10 Things Not to Say to Someone Trying to Stop Smoking

by Dr Antonio Howell, MD

in Blog

The 3 Week Diet

Exerting the effort to stop smoking is already a difficult feat in itself. It is then important to be sensitive around somebody who is trying to quit smoking now. There are times when somebody who is trying to stop smoking is tempted to go back to the habit. Being supportive and appreciative of quitters’ efforts is important as an empowerment to what they are already doing. If you have a friend, relative or even an acquaintance who is trying to stop smoking today, give them a pat on the back and know what words to avoid.


1. “You already said you’re quitting but you never did.”


Recurring fits of wanting to quit may be expressed continuously over time. The fact that it crossed their mind shows a willingness to ditch the habit and start anew. Showing impatience over such issue will only worsen the situation and does not give any help at all. It only shows that you are tired of hearing the same things over and over again and are reiterating that there has been no progress made  instead of encouraging that person to finally do it.

2. “You’re going to get sick.”

The person who is trying to quit most likely knows this is possible. That’s exactly the reason why he/she is quitting. Avoid spelling out the obvious and focus on the positive side of it instead. If you can’t say “you will feel healthier after,” just listen instead.

3. “You have to choose between me and smoking.”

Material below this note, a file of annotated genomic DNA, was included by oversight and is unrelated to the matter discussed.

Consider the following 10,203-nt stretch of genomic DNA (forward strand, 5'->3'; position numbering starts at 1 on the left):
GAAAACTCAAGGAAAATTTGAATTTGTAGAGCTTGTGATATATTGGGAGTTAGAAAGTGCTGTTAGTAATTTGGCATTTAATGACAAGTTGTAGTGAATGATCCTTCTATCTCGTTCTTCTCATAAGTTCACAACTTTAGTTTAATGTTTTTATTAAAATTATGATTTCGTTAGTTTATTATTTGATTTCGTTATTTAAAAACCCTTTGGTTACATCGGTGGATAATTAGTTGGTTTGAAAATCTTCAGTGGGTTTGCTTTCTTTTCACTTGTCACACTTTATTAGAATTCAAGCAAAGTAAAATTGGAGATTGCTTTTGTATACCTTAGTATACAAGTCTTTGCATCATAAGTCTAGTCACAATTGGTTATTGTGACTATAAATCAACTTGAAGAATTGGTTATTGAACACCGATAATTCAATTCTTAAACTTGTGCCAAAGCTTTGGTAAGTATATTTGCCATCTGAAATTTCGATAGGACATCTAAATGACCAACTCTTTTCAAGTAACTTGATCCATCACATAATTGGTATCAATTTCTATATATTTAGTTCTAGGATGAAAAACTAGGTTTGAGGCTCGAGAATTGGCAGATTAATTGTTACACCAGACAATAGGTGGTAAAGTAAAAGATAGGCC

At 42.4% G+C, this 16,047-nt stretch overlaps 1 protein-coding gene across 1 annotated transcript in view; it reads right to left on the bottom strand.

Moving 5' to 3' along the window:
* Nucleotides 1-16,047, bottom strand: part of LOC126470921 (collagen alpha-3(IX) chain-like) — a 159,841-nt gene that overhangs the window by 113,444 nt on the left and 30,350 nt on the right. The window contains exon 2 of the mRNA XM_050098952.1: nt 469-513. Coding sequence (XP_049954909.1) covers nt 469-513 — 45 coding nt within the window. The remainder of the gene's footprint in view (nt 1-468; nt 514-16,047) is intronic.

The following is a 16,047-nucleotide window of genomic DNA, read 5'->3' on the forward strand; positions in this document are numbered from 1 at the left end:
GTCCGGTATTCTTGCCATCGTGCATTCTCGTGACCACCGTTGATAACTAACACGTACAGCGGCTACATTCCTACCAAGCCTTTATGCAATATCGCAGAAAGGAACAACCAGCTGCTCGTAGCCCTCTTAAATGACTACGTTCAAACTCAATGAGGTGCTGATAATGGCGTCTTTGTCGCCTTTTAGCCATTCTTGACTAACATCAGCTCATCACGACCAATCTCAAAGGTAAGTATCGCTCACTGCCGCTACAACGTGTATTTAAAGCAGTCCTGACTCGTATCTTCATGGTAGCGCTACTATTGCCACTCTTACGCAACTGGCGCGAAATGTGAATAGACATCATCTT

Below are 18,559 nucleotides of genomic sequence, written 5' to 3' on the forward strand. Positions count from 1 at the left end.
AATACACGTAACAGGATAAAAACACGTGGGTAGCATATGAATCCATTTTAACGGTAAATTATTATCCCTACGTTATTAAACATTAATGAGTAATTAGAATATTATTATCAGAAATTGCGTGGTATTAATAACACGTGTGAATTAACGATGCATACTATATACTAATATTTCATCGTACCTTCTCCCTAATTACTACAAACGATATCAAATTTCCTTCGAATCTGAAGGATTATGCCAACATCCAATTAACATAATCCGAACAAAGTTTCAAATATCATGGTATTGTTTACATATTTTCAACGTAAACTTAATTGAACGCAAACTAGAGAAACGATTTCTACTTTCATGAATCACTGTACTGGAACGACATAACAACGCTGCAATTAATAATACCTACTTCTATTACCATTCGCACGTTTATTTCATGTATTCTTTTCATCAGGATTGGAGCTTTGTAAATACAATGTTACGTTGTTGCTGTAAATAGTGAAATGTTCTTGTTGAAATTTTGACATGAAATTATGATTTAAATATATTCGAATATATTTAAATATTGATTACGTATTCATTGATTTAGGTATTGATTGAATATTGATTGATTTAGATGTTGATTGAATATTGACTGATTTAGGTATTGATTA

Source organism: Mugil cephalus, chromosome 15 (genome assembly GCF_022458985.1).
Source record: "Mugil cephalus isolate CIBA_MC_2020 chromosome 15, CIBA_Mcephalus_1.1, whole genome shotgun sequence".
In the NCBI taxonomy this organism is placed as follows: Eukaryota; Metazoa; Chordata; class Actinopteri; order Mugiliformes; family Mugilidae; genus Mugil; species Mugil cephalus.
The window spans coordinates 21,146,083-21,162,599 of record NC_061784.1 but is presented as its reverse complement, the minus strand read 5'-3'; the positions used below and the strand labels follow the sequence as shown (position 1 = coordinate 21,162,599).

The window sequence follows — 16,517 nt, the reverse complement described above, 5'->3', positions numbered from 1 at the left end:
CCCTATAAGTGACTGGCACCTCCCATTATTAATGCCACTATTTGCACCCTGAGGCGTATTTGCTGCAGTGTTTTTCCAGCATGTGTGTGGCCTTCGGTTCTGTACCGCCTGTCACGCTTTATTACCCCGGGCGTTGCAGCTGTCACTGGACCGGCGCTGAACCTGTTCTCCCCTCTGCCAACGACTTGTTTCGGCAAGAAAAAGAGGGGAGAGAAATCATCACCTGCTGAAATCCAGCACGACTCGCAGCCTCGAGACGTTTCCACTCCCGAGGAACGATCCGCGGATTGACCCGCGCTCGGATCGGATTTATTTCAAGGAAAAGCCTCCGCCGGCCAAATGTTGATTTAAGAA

How is this ever helpful? Making a person choose between smoking cessation and your relationship does not do any good. As a matter of fact, it only pushes the person further into the habit with the anxiety that the threat brought him/her.

4. “Did you gain weight since you quit?”

Even if somebody actually did gain weight after quitting, it would be good not to point it out. Some may compensate the habit with eating instead. It would be better to push somebody towards acknowledging their effort then suggest a physical activity that would also veer them away from smoking and eating altogether.


5. “What kind of role model are you?”

This guilt-trip statement just wouldn’t cut it. It feeds anxiety that may push the person to looking for a “crutch” to alleviate the negative feeling. Highlight how quitting becomes an inspiration to others instead.

6. “Don’t take your withdrawal blues on me.”

If a person gets grumpy or depressed in the early phase of quitting, be supportive by remaining pragmatic as possible. Being in control of the situation when the other person isn’t makes it a lot easier to go through the temporary hurdle.

7. “What’s one cigarette?”

If a person has already a strong resolve about quitting and somebody tells them that one cigarette wouldn’t hurt, it is likely to make them feel entitled to the “reward.” In the long run, entitlement is another shortcut to addiction.

8. “It’s hard, isn’t it?”

There’s no other way to discourage a person than to further rub it in, that the process is gruelsome and difficult. Going through the process of quitting has to be fun and and there’s no better way to do that than take that person’s mind off the process and be distracted with other activities.

9. “Going to this place wouldn’t interfere with your quitting.”

If you know that a specific place has a lot of smokers and would encourage smoking, then look for other options. It may not be what you wanted to imply, but act of going to a smoking place encourages it. Not to mention exposure to second-hand smoke makes it all worse.

10. “Why try,  you’ll be smoking again in no time.”

Understanding how difficult it would be to sustain in the long run means that you truly care for that person. There may be relapses in the withdrawal process and that alone is difficult to go through. Being patient with someone who’s trying to quit smoking today gives them hope for tomorrow.


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